In a presidential campaign that has been much more about personality than policy, here's some news: A lot of Americans really do care about health care.
Terrorism and the personal attributes of Donald Trump and Hillary Clinton top a list of 10 issues that registered voters consider "extremely important" in a recent poll, but not far behind are gun policy, the economy and, at No. 5, health care. The Kaiser Tracking Poll found 37 percent of voters checked off this issue.
And the Trump vs. Clinton race offers voters a stark choice, starting with their views on the Affordable Care Act, also known as Obamacare. Clinton wants to improve it and make it more affordable. Trump has vowed to kill it, starting on the day he takes office.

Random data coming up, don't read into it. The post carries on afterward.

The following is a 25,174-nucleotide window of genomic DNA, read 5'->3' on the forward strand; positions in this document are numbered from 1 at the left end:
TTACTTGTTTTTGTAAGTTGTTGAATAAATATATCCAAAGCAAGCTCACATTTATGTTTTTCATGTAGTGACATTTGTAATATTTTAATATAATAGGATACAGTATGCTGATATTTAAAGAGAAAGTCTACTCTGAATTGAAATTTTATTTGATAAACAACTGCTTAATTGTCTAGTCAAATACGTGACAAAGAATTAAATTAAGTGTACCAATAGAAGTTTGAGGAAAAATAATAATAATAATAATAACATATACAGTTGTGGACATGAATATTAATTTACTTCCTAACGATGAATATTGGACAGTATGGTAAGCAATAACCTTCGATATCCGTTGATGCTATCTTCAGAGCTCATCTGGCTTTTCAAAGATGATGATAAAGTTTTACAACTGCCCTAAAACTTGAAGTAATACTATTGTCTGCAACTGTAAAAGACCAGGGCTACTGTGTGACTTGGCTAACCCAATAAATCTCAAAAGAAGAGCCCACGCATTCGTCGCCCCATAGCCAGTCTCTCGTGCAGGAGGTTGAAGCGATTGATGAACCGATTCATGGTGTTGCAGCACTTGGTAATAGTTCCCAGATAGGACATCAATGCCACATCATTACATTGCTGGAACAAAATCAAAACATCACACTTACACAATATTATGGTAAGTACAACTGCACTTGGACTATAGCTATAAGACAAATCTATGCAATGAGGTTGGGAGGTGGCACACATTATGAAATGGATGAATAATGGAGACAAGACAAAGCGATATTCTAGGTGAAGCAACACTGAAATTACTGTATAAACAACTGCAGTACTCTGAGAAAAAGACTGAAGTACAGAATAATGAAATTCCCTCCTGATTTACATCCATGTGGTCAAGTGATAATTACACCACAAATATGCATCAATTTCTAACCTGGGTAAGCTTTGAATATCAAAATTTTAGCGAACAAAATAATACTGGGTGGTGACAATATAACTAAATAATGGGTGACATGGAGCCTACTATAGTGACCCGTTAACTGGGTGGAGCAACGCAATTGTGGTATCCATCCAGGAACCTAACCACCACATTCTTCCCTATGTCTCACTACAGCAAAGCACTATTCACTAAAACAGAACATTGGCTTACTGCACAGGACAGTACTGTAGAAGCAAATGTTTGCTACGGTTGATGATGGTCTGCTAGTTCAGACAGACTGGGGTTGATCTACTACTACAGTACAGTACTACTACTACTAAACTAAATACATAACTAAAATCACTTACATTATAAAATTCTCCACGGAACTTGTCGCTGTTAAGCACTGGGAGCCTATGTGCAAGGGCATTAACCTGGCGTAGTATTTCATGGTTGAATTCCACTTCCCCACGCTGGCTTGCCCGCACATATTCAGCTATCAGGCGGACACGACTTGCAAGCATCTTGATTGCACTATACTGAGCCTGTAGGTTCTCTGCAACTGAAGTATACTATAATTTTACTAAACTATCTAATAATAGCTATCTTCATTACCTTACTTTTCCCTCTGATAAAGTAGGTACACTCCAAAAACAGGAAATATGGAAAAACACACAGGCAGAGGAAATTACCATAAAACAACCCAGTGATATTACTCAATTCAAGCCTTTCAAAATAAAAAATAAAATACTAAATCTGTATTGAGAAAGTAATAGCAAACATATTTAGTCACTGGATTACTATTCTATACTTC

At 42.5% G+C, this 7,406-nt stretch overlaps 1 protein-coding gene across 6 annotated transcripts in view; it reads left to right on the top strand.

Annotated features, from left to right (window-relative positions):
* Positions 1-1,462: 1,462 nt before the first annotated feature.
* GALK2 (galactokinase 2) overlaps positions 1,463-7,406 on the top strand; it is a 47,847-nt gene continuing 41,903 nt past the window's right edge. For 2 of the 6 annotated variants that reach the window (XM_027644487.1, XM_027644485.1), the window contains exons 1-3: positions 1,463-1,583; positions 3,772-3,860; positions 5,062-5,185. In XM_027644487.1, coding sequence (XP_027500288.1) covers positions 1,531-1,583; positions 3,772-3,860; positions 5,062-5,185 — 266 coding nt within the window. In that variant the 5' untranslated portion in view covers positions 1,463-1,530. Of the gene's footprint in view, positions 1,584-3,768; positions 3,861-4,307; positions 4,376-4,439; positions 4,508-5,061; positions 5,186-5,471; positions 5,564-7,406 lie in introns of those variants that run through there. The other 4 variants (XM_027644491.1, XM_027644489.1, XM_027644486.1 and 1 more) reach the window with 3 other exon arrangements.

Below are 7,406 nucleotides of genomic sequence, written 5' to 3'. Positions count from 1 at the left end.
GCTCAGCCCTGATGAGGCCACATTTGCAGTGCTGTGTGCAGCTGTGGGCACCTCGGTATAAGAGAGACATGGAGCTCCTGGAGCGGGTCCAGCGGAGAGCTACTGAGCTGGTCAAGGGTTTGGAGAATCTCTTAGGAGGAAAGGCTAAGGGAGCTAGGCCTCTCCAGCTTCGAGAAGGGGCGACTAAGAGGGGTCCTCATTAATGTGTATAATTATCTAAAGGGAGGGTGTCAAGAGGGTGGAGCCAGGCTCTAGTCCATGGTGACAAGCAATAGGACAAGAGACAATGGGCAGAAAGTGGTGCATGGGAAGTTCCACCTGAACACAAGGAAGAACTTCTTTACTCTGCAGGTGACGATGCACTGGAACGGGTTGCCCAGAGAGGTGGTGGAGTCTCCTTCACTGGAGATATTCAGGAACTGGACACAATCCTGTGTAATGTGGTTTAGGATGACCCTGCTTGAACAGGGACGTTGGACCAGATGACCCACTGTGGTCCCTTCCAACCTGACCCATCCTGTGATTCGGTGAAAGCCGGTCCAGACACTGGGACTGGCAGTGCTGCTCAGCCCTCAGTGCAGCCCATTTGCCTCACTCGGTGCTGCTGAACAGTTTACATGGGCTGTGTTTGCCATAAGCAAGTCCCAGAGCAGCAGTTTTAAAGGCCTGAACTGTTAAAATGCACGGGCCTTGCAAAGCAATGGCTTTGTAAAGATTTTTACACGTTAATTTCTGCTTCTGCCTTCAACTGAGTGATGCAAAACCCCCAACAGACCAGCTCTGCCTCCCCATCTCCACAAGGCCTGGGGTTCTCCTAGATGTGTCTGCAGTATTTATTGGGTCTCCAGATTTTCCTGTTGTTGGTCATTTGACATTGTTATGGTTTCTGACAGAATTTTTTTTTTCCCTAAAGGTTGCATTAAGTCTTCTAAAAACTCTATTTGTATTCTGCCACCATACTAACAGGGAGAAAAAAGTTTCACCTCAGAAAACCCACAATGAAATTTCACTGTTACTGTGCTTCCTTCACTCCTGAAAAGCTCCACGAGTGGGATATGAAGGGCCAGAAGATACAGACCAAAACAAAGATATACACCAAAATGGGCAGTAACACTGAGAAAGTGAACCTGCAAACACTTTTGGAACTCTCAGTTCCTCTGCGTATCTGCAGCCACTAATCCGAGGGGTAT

Abortion? Clinton is decisively pro-choice; Trump, pro-life, a stance bolstered by his selection of Indiana Gov. Mike Pence, a champion of abortion restrictions, as his running mate.
Though the Kaiser poll, of 1,212 adults July 5 to 11, considered gun policy as a separate issue, many experts call gun violence a top public health crisis in the United States. Again, the two are poles apart.
We have pulled together an at-a-glance list summarizing their views on a range of health and science issues. It shows not only their differing opinions, but also their differing styles. Clinton is given to detailed policy positions; Trump, not so much.
But it also shows that there are a few similarities even between these two. For instance, neither wants to rile the many voters who care deeply about Medicare and Social Security.